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Psychiatry Res. 2003 Feb 15;122(2):99-113.

Neural correlates of tactile prepulse inhibition: a functional MRI study in normal and schizophrenic subjects.

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Section of Cognitive Psychopharmacology, Institute of Psychiatry, King's College, De Crespigny Park, London SE5 8AF, UK.


Prepulse inhibition (PPI) of the startle reflex refers to the ability of a weak prestimulus, the prepulse, to inhibit the response to a closely following strong sensory stimulus, the pulse. PPI is found to be deficient in a number of psychiatric and neurological disorders associated with abnormalities at some level in the limbic and cortico-pallido-striato-thalamic circuitry. We applied whole-brain functional magnetic resonance imaging to elucidate the neural correlates of PPI using airpuff stimuli as both the prepulse and the pulse in groups of (i) healthy subjects and (ii) schizophrenic patients. Cerebral activation during prepulse-plus-pulse stimuli with stimulus-onset asynchronies of 120 ms was contrasted with activation during pulse-alone stimuli. In healthy subjects, PPI was associated with increased activation bilaterally in the striatum extending to hippocampus and thalamus, right inferior frontal gyrus and bilateral inferior parietal lobe/supramarginal gyrus, and with decreased activation in the right cerebellum and left medial occipital lobe. All activated regions showed significantly greater response in healthy subjects than schizophrenic patients, who also showed a trend for lower PPI. The findings demonstrate involvement of the striatum, hippocampus, thalamus, and frontal and parietal cortical regions in PPI. Dysfunctions in any of these regions may underlie observations of reduced PPI in schizophrenia.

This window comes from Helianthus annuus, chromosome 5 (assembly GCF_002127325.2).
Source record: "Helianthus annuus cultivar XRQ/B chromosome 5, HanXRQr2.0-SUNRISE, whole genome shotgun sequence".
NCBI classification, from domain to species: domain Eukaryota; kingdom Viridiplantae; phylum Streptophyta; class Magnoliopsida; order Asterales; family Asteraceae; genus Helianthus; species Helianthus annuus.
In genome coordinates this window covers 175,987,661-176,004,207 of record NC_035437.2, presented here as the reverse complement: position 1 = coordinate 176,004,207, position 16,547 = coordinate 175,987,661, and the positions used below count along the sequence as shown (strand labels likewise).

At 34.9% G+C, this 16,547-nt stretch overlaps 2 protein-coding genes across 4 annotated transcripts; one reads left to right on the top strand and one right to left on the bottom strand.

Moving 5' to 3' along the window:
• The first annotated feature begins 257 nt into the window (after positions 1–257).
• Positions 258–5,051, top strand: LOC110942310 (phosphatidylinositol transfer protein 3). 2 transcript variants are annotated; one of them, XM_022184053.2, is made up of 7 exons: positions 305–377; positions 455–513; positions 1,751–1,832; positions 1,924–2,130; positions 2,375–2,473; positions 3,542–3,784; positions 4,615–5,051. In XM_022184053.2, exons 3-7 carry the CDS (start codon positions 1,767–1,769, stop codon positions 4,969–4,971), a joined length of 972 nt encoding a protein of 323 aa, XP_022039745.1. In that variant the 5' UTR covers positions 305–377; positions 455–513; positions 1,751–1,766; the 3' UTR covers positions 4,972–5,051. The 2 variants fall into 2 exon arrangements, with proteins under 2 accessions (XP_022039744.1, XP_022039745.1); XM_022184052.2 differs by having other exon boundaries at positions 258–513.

[Indexed for MEDLINE]

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